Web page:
THE CONWAY DAILY SUN, Thursday, July 7, 2011— Page 19
VISION from page 15
Early soft contact lenses wearers had developed some issues with infections and irritations. The eyes naturally secrete mucous and protein that can build up on soft contact lenses over time. But these early problems have been resolved by stressing good hygiene, improved cleaning and storage solutions, and affordable daily replacement contact lenses. Contact lenses are available to correct near- and farsightedness, and astigmatism. Though some people wear contact lenses overnight on a regular basis, is not recommended by many optometrists. While bifocal contacts are available for age-related close vision problems, many patients may have good success with monovision correction. For monovision, the eye doctor will test to see which eye is dominant. The dominant eye is corrected for distance vision and the other, non-dominant eye is corrected for close vision. Though it takes a little adjustment, the brain compensates quite well for many people and negates the need for readers. Some people corrected for monovision may lose some of their depth perception. Contact lenses can also be recommended for children, depending on the child’s maturity and dexterity. For some children, contact lenses offer the best correction for significant prescription problems. Contact lenses work very well most patients, including those who have strong prescriptions. Some questions to ask about contact lenses include: • Do sports play an active role in my life? Contact lenses perform quite well for most sporting activities. • Do I have enough tears for contact lenses? For the best comfort, your eyes should naturally produce a good lubricating tear film. • Do I work or play in changing environments? Conditions that make eyeglasses fog up or become uncomfortably hot or cold may indicate a good candidate for contact lenses. However, if your environment involves exposure to chemicals or solvents, contact lenses may not be a good selection as they tend to absorb these harsh contaminants and damage the eyes. • Can I tolerate inserting the lenses into my eyes? If you have difficulty with touching your eyes or inserting eye drops, contact lenses may not be the best choice for correction. Eyeglasses Eyeglasses have become a fashionable lifestyle choice. With so many options, styles, shapes and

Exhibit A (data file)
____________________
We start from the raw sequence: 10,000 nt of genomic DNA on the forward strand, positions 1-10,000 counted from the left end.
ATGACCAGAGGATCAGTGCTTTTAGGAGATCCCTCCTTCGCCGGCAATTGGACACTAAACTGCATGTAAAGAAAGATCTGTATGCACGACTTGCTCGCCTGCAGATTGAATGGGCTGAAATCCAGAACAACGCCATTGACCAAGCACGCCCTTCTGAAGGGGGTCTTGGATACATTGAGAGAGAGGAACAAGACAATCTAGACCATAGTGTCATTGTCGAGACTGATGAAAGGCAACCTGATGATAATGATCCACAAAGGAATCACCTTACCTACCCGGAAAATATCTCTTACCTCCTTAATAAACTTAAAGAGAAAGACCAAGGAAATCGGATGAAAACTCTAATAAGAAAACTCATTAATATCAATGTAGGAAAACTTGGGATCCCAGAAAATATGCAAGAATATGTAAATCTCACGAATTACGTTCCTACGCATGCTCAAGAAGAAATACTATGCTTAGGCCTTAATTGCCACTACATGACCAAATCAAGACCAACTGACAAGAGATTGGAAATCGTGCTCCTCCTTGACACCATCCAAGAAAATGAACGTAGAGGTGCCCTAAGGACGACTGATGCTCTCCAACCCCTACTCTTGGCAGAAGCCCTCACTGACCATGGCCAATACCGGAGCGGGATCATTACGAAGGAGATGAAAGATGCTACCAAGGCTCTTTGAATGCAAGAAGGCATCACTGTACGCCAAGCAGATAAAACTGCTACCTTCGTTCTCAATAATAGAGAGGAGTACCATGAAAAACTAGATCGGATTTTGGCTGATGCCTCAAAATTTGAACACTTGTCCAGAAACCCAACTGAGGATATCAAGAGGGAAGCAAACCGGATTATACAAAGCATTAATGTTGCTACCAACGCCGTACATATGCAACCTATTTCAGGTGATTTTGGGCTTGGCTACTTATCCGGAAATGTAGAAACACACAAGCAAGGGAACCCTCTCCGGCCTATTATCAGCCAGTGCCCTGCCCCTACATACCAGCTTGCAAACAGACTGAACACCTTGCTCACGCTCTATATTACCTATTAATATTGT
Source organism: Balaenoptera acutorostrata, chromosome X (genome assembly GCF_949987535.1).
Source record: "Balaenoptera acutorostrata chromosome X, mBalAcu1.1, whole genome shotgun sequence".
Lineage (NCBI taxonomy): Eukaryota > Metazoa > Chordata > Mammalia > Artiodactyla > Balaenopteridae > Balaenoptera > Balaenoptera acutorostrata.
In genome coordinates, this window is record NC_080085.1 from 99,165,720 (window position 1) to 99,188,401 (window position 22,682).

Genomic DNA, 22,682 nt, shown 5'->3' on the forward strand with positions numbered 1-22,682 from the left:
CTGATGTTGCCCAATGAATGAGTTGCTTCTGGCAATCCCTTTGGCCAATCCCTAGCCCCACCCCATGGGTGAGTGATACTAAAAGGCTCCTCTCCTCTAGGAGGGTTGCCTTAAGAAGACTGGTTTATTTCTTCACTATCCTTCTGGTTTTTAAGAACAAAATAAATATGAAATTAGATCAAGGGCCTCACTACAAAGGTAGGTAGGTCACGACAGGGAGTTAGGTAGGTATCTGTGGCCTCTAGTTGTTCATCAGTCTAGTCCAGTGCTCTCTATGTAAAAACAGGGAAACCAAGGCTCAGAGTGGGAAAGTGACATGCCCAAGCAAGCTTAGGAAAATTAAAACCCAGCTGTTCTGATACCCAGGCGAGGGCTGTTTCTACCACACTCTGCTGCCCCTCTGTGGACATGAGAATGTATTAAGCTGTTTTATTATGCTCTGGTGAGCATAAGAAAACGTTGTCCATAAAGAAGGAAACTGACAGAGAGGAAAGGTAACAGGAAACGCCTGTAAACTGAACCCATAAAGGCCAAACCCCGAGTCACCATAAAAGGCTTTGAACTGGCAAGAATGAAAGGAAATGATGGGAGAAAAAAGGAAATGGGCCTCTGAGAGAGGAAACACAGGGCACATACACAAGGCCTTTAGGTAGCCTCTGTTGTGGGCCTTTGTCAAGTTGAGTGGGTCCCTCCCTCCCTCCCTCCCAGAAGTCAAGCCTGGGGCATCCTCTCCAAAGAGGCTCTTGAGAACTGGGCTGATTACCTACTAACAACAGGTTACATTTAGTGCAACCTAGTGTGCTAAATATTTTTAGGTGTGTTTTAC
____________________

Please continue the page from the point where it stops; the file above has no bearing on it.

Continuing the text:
colors, it’s hard not to enjoy the possible positive effect on your appearance. And, there are benefits for those who wear glasses. Eyeglasses can be worn full-time or as needed, depending on the activities you are engaged in. Glasses can also provide an extra level of protection for the eyes, as they can block or defl ect debris from entering the eye. Eyeglasses also can offer extra protection from ultra violet (UV) light, which can damage the eyes and lead to serious eye conditions such as cataracts and macular degeneration. If your prescription changes, it’s a simple matter to change the lenses in your glasses. With the modern, lightweight materials and designs from which eyeglasses are made, there are literally no risks associated with eyeglasses as a corrective device. There are some myths, however, that persist with eyeglasses. One common myth is that the more you wear eyeglasses the weaker your eyes will become. There is no truth to the myth that avoiding glasses will keep your eyes stronger. Also, don’t fall for money-wasting scams to “train” or “exercise” your eyes for sharper vision. The shape of your eyeball and your cornea determine whether you need vision correction, much more than the ocular muscles. Which choice is right? As with any important decision regarding your vision, it is important that you review all your options with your eye doctor. He or she can help you take an inventory of the plusses and minuses of each option and recommend the best treatment for comfortable, clear vision. In the end, it may be a combination of vision correction options that work best for you — many people use more than one method of correction depending on the situation. Dr. Gary Cole and Dr. Laurel Pulsifer practice eye care at Conway Eye Care. Founded in 1925, Conway Eye Care and its sister office Coos Eye Care in Berlin, are full service vision care centers, offering complete eye exams for patients of all ages; OCT scanning diagnostics; and eye surgery and treatment for eye diseases. Since 1982, they have been affiliated with Maine Eye Center in Portland, Me., one of the largest specialty ophthalmology facilities in New England. The offices accept new patients and participate in most major health insurance plans. For more information, call Conway Eye Care at 603-356-3000 or Coos Eye Care at 603-752-3510, or visit our website: conwayeye.com.
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The Conway Daily Sun, Thursday, July 7, 2011